Four or five shops only sell Tamago-Yaki or Japanese omelette, in different versions, from sweet to salty, plain, with seaweed or vegetables. There are tofu specialists selling every conceivable form of tofu – they even sell tofu ice-cream! Countless shops sell nori (seaweed) and nothing else – the seaweed with wasabi that they were giving away samples of was pretty wild!

Etsuko takes us to a shop specialising in ‘unagi’ or dried fish in all its many shapes and forms, which she reveals is actually seasonal. “It’s so popular in Japan because it’s healthy with loads of vitamin B and is a great energy source,” she says. July is the month to buy it and there’s a particular day when there is so much unagi that the smell is enough to get people down here.

Many of the shops only focus on specialty products from a particular region. One shop focuses on the finest quality beef from Yoshizawa, another on seafood and the colossal summer rock oysters from Ivakaki that we’ve been enjoying while we’ve been here. They’re so tempting some visitors bought them on the spot and downed them at the stand!

Other shops specialise in bonito flakes (Katsuobushi), used to make dashi – the stock that forms the base of many soups and sauces in Japanese cooking. The customers were all regulars getting their stock to make stock.

At a shop specialising in products from the region of Kanogazawa on the coast, Etsuko points out some tarako or spiced cod roe from Kyusho, which she tells us you can eat by itself with rice or can cook and serve with noodles or even pasta. Just when we see the connection to the Italian bottarga (see this post), we spot some bottarga displayed on a stand beside the tarako. “Here it’s called karasumi, and we slice it thinly and serve it with sake – it’s the best pairing possible!” Etsuko says, her face lighting up. Sake is her specialty.

“Ah, this is interesting for you!” Etsuko exclaims, pointing to another display at a nearby shop, “These are the salted ovaries from the fugo (poisonous blowfish). You slice it very thinly and eat it by itself or grilled. They haven’t figured out why preserving the ovaries stops it from being poisonous. It’s very salty but delicious.”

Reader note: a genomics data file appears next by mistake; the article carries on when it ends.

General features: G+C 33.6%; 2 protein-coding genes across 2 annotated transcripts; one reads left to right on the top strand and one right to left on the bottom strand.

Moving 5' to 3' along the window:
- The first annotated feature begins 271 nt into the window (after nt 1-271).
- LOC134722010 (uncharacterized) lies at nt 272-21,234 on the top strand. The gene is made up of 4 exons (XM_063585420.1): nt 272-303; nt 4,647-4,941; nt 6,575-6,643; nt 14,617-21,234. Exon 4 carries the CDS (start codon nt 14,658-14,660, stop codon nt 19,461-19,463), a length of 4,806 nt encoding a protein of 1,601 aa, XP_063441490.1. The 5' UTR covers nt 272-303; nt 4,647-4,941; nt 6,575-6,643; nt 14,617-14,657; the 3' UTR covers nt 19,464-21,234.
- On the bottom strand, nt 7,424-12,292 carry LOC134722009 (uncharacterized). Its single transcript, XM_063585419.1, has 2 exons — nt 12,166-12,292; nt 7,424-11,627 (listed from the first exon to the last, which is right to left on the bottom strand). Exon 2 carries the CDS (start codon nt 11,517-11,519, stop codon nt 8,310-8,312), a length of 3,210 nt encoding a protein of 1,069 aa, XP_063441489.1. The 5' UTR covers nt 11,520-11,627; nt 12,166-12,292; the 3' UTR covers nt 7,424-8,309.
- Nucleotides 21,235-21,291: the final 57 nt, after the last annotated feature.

Etsuko takes us into a shop that initially appears to specialise in frozen food, but which Etsuko reveals is the place where Tokyo’s gastronomic chefs come to buy the pre-prepared bits and pieces, ingredients and garnishes that are used to create the intricate dishes that make up the multi-course meals that comprise a Kaiseki feast. “Kaseki was the meal that originally accompanied tea ceremony,” Etsuko tells us, “So the dishes were simple, and pure, but elegant. Now the dishes are so much more elaborate.” These are the places the Michelin guide loves.

We ask Etsuko for a recommendation as to one we should try because we’ve found the sheer number of places overwhelming and it’s hard to know which guides to trust. Etsuko sighs. “It’s difficult. Japanese people simply don’t eat at these places, at the places that foreigners do – unless it’s a businessman trying to impress some people, or it’s a very special occasion. These places are so expensive…”

Etsuko’s response is similar when we ask her for tips for the best sushi after we see tourists crammed into a sushi joint that is in all the guidebooks. She screws up her nose at the particular place, telling us it’s no better than any other sushi joint. Not to mention that the whole sushi breakfast thing is something only the tourists do. You’ll see far more rubber boots at the local noodle joints and sandwich shops at the markets than in the sushi restaurants – for a variety of reasons.

“There are so many great sushi places in Tokyo and no one place is going to be that much better than another one at a certain standard. You can pay anything from ¥5000 for a set to ¥30,000 for sushi in a top place, but locals would never pay that much unless it was a very special occasion or it was a business meal,” she says. “All the sushi is fresh and good in Tokyo. Just go to the places that locals go.” As we discovered, the main difference at the top end is the reputation of the chef and the chef’s presentation of the sushi.

As if to prove her own point, when we ask Etsuko where we can take her for lunch, she leads us out of the markets to a simple teishoku (set menu) place. It’s a sultry day, it’s not yet noon and the outside tables, even those in the sunshine, are packed, along with the tables inside. We bag a table in the shade as soon as one is free, and while we’re downing icy cold beers, long lines begin to form out front.